India’s another ruling party (BJP) lawmaker, Subramanian Swamy drew flak from the Arab twitteratis for calling Kuwait government as ‘Namak Haram’ (Ungrateful). Prominent activist Mujeel Alshrika said Indians received billions of dollars in remittance and a very brotherly treatment for decades but in return Arabs got ‘abuse’.
The former union minister and BJP Member of Parliament (MP) is known for his diatribes against the Muslim community sparking many controversies in the past. After Kuwait passed a legislation limiting the number of Indians to not exceed more than 15% of the total expat-population, Swamy took to twitter to attack the oil-rich gulf state.
While calling Kuwait Government “Namak Haram”, in his tweet, the BJP leader recalled India’s help during the occupation of Kuwait by Iraq in 1991.
He tweeted “Kuwait Govt. is Namak Haram. In 1991 in dealing with Kuwait’s plight following the Saddam Hussein invasion and annexation to Iraq, at the request of the US, I negotiated on behalf of Chandrashekhar govt. to permit the US Air Force to refuel in India to help Kuwait”.
Reacting on this, social activist and Director of the Center for Human Rights and International Humanitarian Law in Kuwait, Mujeel Alshrika blasted Swamy for calling Kuwait government as ‘Namak Haram’. He said earlier BJP MP Tejasvi_Surya first publicly abused Arab women and now another MP using the same language. While threatening response from the Arab world, he reminded that Indian expats get billions of dollars from Gulf countries as remittances.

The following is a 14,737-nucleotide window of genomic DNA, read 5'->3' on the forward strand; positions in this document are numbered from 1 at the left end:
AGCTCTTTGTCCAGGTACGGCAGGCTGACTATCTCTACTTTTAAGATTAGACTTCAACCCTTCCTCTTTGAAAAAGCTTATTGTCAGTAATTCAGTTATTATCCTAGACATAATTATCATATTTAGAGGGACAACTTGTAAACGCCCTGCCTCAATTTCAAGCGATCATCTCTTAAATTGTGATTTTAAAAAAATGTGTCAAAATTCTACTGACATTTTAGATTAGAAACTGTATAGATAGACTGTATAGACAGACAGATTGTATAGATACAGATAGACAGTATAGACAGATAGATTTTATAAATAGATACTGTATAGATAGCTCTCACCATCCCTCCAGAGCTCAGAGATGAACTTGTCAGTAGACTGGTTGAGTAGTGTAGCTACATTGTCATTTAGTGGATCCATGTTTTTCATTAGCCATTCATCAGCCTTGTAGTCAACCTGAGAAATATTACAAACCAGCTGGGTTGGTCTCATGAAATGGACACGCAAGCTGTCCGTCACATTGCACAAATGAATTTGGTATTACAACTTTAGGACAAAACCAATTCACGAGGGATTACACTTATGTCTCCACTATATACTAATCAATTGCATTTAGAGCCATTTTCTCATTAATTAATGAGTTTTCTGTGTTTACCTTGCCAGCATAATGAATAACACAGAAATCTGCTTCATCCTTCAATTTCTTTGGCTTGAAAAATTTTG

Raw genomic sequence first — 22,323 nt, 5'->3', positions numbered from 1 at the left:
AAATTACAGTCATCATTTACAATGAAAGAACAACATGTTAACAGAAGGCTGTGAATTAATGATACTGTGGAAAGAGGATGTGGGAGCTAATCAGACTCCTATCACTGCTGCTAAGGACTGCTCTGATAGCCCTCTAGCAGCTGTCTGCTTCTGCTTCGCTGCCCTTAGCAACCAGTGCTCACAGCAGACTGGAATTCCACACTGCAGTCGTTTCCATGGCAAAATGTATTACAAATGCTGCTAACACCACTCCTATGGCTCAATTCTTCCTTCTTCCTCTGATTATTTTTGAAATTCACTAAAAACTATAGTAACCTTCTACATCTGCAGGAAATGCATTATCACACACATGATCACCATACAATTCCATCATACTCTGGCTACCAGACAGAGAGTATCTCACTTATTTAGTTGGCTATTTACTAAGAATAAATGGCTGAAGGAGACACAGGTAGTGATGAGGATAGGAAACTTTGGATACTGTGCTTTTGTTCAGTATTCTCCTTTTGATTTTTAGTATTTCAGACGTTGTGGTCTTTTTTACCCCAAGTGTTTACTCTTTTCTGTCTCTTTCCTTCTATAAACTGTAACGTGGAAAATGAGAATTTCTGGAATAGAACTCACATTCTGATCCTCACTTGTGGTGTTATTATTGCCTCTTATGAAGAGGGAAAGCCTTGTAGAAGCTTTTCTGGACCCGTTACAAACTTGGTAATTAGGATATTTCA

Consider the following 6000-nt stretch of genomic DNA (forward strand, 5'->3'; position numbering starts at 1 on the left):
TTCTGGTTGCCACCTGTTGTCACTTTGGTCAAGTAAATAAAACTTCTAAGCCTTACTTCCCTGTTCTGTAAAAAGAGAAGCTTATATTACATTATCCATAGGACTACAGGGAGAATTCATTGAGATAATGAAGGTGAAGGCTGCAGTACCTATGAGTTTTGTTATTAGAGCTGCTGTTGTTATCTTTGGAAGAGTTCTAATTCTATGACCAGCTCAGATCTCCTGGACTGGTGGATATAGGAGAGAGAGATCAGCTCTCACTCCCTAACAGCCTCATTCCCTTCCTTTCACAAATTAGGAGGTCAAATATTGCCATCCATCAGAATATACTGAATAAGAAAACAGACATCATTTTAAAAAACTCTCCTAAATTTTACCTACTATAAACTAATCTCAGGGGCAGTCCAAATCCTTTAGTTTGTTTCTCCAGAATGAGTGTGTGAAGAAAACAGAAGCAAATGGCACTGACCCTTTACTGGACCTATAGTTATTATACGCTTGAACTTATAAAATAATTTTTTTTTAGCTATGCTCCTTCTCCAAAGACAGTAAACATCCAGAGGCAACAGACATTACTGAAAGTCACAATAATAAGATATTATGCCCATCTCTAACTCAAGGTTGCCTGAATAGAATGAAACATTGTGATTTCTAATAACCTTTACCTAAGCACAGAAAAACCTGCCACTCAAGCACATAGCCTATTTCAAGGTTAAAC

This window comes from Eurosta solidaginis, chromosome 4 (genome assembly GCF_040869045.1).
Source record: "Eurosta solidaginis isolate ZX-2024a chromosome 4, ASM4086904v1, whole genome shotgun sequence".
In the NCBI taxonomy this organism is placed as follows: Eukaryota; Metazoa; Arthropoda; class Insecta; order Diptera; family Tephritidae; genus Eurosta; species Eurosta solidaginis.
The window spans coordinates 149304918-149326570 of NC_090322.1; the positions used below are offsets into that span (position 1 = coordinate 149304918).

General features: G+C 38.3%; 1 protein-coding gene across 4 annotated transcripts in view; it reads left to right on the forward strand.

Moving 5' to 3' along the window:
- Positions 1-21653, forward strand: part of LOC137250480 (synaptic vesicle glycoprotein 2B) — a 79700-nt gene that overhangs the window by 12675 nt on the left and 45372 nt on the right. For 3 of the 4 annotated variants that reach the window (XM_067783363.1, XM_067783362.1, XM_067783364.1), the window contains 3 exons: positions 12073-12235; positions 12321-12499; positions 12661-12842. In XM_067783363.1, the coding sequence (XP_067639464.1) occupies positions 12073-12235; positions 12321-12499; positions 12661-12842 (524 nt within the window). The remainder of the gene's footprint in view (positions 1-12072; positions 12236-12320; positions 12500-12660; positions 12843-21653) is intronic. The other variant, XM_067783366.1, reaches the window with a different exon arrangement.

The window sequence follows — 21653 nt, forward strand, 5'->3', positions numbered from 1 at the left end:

“While receiving Billions of Dollars in remittance and a very brotherly treatment to Indians for decades the current Hindutva rulers chose to abuse us in return. First their MP @Tejasvi Surya abused our women publicly, now another MP @Swamy39. Calls us “Namak Haram”, we’ll respond.”
Mujeel’s tweet was shared and supported by many Arab twitteratis.
The latest legislation on expats in effect would mean that a substantial number from the 850,000 Indians in Kuwait will be forced to leave Kuwait and come back home where things are not that good from social and economic point of view, including the pandemic.
An economist says, after the outbreak of the pandemic, Indian economy is nose-diving.
The South Asian country is now the third largest epicenter of Coronavirus pandemic globally and the first in Asia with more than 850,000 cases and 22,696 deaths.
In 2018, India received close to $4.8 billion from Kuwait as remittances. The reduction in expats number may affect…and if any other or all GCC countries follow suit, the revenue stream would be affected quite a bit,” says an expert.
If a local media report is considered, nearly 800,000 Indian expats could be forced to leave –due to the legislation. That could potentially mean a $5 billion hit annually.